Student Question

What stages of Kohlberg's Moral Development are shown in Spielberg's film Schindler's List?

Quick answer:

Schindler's character represents a mix of Kohlberg's, with the exception that Schindler ascends to universalised conditions of morality at the same time as he clings to the Nazi conformist vision and attempts to make money.

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I think that, as a character, Schindler represents different elements of Kohlberg's stages of moral development.  For example, I think that the start of the film represents some of Schindler's demonstration of a pre- conventional stage of behavior.  For Schindler, "behaving right" translates to making money.  He struggled with this prior to his work in Poland during the Second World War, hence his moral behavior code is governed by his embrace of how to make money and what practices need to be done in order to profit.  Kohlberg's second stage of moral development, addressing self interest, is seen when Schindler opts to use Jewish laborers as opposed to Polish ones so that he can generate more money and amass more personal wealth.  The conformist element in Schindler's behavior can be seen as he befriends Nazi officials, such as Goeth, in his desire to make more money.  Yet, the interesting element here is that Schindler acts in a socially conformist manner with the Jewish population, as well.  He takes more Jewish people into his factory, gives them more benefits, and shows them more benevolence, in general by permitting them to work and allowing them to remain free from the clutches of the Nazis.  This is where Schindler begins to advance in Kholberg's moral development, in that Schindler operates in moral succession in parallel universes, it seems, until Schindler reaches a point where he can no longer abide by what Nazi morality preaches, ascending to a moral state of universality.  Schindler is able to do this, while still clings to the conformist vision of the Nazis, and ascending to universalised conditions of morality at the same time.

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What stages of moral development does Speilberg show in his film Schindler's List with the character of Amon Goeth?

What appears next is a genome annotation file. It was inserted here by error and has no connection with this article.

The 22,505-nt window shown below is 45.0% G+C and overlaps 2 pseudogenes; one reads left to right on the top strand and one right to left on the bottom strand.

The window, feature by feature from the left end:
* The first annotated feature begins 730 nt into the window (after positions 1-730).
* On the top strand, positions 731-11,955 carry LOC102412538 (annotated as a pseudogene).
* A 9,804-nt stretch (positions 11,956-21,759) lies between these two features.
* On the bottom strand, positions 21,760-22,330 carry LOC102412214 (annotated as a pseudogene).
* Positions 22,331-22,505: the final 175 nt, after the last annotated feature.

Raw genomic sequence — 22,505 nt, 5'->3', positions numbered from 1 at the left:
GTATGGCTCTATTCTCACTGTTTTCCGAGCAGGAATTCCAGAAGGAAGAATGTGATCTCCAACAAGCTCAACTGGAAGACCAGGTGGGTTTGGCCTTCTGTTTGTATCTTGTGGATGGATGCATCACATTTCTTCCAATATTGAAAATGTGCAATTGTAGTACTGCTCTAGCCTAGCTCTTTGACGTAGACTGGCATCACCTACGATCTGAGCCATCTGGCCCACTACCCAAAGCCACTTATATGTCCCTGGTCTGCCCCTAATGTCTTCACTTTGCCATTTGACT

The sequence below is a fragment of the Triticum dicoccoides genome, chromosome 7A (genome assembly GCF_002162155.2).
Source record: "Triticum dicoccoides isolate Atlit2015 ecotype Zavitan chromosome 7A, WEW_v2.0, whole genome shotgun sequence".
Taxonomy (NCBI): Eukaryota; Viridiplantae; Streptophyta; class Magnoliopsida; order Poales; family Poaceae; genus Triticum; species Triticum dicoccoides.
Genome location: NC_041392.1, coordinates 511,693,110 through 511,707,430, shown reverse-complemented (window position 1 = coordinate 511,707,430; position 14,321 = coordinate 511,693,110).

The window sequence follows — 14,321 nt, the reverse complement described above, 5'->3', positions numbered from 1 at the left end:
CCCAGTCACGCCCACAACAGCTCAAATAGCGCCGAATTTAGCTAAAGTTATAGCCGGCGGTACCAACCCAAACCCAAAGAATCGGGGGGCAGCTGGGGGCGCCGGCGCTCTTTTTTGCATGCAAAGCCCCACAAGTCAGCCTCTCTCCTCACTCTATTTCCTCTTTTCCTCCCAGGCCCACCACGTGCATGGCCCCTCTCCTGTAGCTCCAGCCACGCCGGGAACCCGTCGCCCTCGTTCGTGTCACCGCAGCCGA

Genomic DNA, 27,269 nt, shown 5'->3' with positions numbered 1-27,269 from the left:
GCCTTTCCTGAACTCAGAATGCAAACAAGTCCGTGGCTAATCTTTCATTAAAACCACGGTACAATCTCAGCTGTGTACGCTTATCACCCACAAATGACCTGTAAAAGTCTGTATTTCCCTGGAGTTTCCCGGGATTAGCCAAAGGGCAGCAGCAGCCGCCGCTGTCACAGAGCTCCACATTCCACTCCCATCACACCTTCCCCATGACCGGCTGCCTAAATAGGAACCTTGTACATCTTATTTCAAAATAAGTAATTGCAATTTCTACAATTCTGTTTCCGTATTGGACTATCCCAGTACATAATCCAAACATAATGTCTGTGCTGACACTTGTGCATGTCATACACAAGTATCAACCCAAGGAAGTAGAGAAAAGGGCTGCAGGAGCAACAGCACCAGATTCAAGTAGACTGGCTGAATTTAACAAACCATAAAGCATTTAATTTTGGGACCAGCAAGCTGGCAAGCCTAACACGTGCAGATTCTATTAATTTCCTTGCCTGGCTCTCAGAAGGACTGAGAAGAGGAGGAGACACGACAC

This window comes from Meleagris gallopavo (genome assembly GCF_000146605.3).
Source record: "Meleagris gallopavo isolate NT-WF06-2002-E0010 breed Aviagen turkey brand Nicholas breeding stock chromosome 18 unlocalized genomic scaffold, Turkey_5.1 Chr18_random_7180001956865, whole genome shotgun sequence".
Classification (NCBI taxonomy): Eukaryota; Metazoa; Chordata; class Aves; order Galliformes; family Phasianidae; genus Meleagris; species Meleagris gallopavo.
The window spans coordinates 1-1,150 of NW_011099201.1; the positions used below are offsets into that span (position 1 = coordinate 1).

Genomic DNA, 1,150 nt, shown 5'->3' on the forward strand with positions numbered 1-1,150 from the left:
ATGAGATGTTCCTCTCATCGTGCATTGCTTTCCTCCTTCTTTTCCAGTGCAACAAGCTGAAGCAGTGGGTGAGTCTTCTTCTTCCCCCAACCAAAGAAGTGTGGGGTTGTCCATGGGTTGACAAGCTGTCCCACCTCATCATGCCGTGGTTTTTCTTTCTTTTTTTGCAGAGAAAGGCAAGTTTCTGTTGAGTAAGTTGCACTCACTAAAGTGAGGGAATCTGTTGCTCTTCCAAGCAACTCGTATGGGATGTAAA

Regrettably, there is not much in way of moral development with Amon Goeth.  I think that part of this is deliberate.  It is essential that the film represents the Nazis with a lack of moral development or moral stature.  In telling the story of the Holocaust as a type of morality play, the Nazis represent the end of the morality spectrum where there is little in terms of spiritual redemption or development.   There are a few moments when Goeth does represent this.  These moments have to be taken in isolation rather than representative of his whole character, which does not show much in way of development.  The moment when Goeth pardons the servant for not cleaning the tub well enough might be one example where moral development towards a social convention end is enhanced.  Schindler's discussion of how society functions on a conception of power whereby individuals are able to pardon one another is something that Goeth represents in this instant.  It is undercut by his recognition of a filthy nail from the mirror and he takes his rifle and shoots the boy in the back from a distance.  Yet, in an isolated instant, we see the idea of moral development for a split- second.  Obviously, when Goeth makes the deal for Schindler's workers, there is a reflection of a moral development out of self interest, in terms of "What's in it for me?"  Goeth represents behavior driven by motives that strictly benefit the self, in his exchange for Schindler's workers for money.  In these two moments, there might be some level of moral development on Goeth's part, but again, these would have to be looked in isolation.  As Goeth is killed, his final words praising Hitler would conclude that his life has been one where little in way of moral development has been reached.

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What stages of moral development does Speilberg show in his film "Schindler's List" with the character of Amon Goethe?

Amon Goeth does not show much in the way of moral development at all in the film Schindler’s List. He is out to make money by bribing the factory owners who use his prisoners for labor. He kills without regard for human life.

At one point in the film, we see Goeth attempt to reform himself after being encouraged by Schindler to be kinder to his prisoners. He does it for a little while, but cannot deny his true inner nature and soon reverts back to his cruel ways. The scene in which in he looks at himself in the mirror and says “I pardon you” tells the viewer that Goeth has given in to this nature and will fight it no longer.

However, there is one moment in the last fourth of the movie when Goeth shows a little compassion for Helen, the housekeeper he loves (in his own twisted way). Although he doesn’t want to part with her, he allows to Schindler to save her life by taking her to his factory in Brinnlitz.

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